Posted in Reviews, Top Stories by - December 09, 2015

It’s almost tradition to have some level of tragedy when it comes to the realm of ultra-talented musicians. So, while outrageously harrowing, it didn’t come as much of a surprise when the news struck of Amy Winehouse’s passing. Winehouse graduated from six time Grammy Award winner, to member of the 27 club. With fellow members such as Kurt Cobain, Jim Morrision, and Jimi Hendrix, she’s definitely earned her jacket amongst Music’s elite that died at the age of 27.

The Biographical Documentary, “Amy”, begins as any should, with a quick run through of her childhood, giving us an intimate home video of an early taste of her talent, when she sings “Happy Birthday” to a childhood friend. The film proceeds to progress in the conventional pattern, discussing Winehouse’s first discovery of her passion for music and writing lyrics, along with how she came to be acquainted with people within the industry. We swiftly move to the rising of Winehouse in the music business, which we all know leads her on a ghastly path of self destruction, onwards to a grim passing of life.

This film delivers an impactful message with it, and led me to consider different points of views, particularly on substance abuse and addictive personality disorders, and sincerely gets its point across using nothing more than humanity as its weapon. I found myself having a new found appreciation for Winehouse’s talent, and sickened at myself for taking her unbelievable gift for granted during her duration on this earth. Amy encapsulates moments of pure guilt, regret, and anguish; perpetrated by Winehouse’s loved ones who could have made a difference in her life, most notably her father: Mitch Winehouse. We are left with the impression that Mitch is not a bad man, just an individual who, at the time of Amy’s demise, was just as lost as Amy herself. Mitch himself is not alone, there were many other individuals who could have made an impact, along with many who likely kept Winehouse alive as long as she was. As we learn in this film, someone with the type of illness that Winehouse had is not someone to be abandoned or punished for their issue, but rather nurtured and handled delicately.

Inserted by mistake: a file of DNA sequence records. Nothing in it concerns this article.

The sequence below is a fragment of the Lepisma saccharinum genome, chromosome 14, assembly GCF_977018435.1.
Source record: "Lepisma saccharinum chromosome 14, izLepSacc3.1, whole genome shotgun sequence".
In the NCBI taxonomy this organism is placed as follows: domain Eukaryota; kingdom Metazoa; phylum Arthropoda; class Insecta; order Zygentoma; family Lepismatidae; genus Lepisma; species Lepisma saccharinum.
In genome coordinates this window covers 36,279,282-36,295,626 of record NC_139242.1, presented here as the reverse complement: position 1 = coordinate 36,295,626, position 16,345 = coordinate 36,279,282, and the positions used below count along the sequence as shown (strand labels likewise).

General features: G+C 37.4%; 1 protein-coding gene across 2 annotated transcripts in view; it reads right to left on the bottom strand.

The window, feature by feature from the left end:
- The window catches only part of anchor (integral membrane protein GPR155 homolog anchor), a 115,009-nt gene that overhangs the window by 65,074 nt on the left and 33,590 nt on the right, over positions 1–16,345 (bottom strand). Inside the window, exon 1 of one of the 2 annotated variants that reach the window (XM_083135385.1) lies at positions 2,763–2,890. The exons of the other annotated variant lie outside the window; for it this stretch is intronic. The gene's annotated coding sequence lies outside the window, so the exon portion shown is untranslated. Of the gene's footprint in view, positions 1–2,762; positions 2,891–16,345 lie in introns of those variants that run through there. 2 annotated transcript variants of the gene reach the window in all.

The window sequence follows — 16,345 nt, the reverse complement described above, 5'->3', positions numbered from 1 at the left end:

Director, Asif Kapadia, does beautiful work capturing genuine moments of Winehouse’s life. Kapadia does a superb job of mixing in home video clips and voice overs with those close to Amy, projecting an element of intimacy, which allows you to relate to Winehouse in a very personal way. The Documentary does an admirable job of portraying and balancing the darkness of this story, while ensuring people understand what an honest inspiration Winehouse was to innumerable aspiring musicians and song writers. Amy has this genuinely interesting element with it where they are able to use specific snippets of her lyrics to convey what is going on in Winehouse’s life at any particular point in the Biography, showing how true and legitimate she was when she continuously told people she wrote about the hurt she felt. When you listen to her speak of this pain she feels, you start to feel the agony they feel, and this film does an absolutely astonishing job of bringing you to that place and moment in her life. Kapadia took a different approach to this film. It was obvious from the start that this was about showing the real Amy Winehouse to people. To dispel the myths and rumors conjured up by the media about this phenomenally talented, and equally destructive individual.

This film depicts the life story of a forceful and feeble woman, Amy Winehouse. It masterfully characterizes her as a person, an artist, a writer, and a soul. The process of this film is more than entertaining, it’s maddening, as it’s impossible to get through this film without feeling helpless. Without wondering if there’s anyone in your life you could help get through moments like this. What it comes down to is: if you’re a fan of film, a fan of music, or just an ordinary person, you need to watch this film. Amy, the film, is elegantly done. Amy, the person, was an elegant person who deserved more than how her life ended.

Official Trailer:


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